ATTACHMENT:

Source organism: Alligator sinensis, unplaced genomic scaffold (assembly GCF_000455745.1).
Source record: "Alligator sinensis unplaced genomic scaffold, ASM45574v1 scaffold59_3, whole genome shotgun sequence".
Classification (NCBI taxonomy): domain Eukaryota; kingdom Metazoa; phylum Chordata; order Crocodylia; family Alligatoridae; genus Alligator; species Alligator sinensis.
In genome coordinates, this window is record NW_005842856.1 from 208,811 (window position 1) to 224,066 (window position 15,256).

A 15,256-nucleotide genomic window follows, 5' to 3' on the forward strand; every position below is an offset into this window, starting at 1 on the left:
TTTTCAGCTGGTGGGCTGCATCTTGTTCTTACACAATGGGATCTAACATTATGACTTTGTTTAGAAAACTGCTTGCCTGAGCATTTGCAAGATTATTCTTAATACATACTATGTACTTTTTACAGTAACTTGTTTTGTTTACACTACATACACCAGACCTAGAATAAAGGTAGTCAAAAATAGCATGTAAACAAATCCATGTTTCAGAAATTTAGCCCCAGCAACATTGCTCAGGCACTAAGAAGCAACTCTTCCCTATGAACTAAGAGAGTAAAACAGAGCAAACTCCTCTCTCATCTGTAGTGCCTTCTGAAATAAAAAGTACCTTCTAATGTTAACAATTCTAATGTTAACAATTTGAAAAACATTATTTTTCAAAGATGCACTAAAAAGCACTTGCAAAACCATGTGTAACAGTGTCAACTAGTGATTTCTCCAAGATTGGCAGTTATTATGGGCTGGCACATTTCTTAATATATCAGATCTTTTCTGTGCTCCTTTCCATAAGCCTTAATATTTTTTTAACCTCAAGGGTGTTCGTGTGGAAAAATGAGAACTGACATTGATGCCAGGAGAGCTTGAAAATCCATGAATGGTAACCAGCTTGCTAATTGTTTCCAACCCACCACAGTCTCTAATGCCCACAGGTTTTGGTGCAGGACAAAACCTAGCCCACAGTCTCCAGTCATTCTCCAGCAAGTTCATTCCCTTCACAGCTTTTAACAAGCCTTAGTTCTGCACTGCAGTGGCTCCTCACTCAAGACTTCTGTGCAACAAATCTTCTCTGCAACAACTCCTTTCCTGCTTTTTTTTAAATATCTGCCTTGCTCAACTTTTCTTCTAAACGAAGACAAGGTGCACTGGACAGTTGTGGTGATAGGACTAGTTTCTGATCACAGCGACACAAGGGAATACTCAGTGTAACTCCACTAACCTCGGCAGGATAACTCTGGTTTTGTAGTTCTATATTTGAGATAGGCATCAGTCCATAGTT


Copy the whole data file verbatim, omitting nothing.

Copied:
Source organism: Alligator sinensis, unplaced genomic scaffold (assembly GCF_000455745.1).
Source record: "Alligator sinensis unplaced genomic scaffold, ASM45574v1 scaffold59_3, whole genome shotgun sequence".
Classification (NCBI taxonomy): domain Eukaryota; kingdom Metazoa; phylum Chordata; order Crocodylia; family Alligatoridae; genus Alligator; species Alligator sinensis.
In genome coordinates, this window is record NW_005842856.1 from 208,811 (window position 1) to 224,066 (window position 15,256).

A 15,256-nucleotide genomic window follows, 5' to 3' on the forward strand; every position below is an offset into this window, starting at 1 on the left:
TTTTCAGCTGGTGGGCTGCATCTTGTTCTTACACAATGGGATCTAACATTATGACTTTGTTTAGAAAACTGCTTGCCTGAGCATTTGCAAGATTATTCTTAATACATACTATGTACTTTTTACAGTAACTTGTTTTGTTTACACTACATACACCAGACCTAGAATAAAGGTAGTCAAAAATAGCATGTAAACAAATCCATGTTTCAGAAATTTAGCCCCAGCAACATTGCTCAGGCACTAAGAAGCAACTCTTCCCTATGAACTAAGAGAGTAAAACAGAGCAAACTCCTCTCTCATCTGTAGTGCCTTCTGAAATAAAAAGTACCTTCTAATGTTAACAATTCTAATGTTAACAATTTGAAAAACATTATTTTTCAAAGATGCACTAAAAAGCACTTGCAAAACCATGTGTAACAGTGTCAACTAGTGATTTCTCCAAGATTGGCAGTTATTATGGGCTGGCACATTTCTTAATATATCAGATCTTTTCTGTGCTCCTTTCCATAAGCCTTAATATTTTTTTAACCTCAAGGGTGTTCGTGTGGAAAAATGAGAACTGACATTGATGCCAGGAGAGCTTGAAAATCCATGAATGGTAACCAGCTTGCTAATTGTTTCCAACCCACCACAGTCTCTAATGCCCACAGGTTTTGGTGCAGGACAAAACCTAGCCCACAGTCTCCAGTCATTCTCCAGCAAGTTCATTCCCTTCACAGCTTTTAACAAGCCTTAGTTCTGCACTGCAGTGGCTCCTCACTCAAGACTTCTGTGCAACAAATCTTCTCTGCAACAACTCCTTTCCTGCTTTTTTTTAAATATCTGCCTTGCTCAACTTTTCTTCTAAACGAAGACAAGGTGCACTGGACAGTTGTGGTGATAGGACTAGTTTCTGATCACAGCGACACAAGGGAATACTCAGTGTAACTCCACTAACCTCGGCAGGATAACTCTGGTTTTGTAGTTCTATATTTGAGATAGGCATCAGTCCATAGTT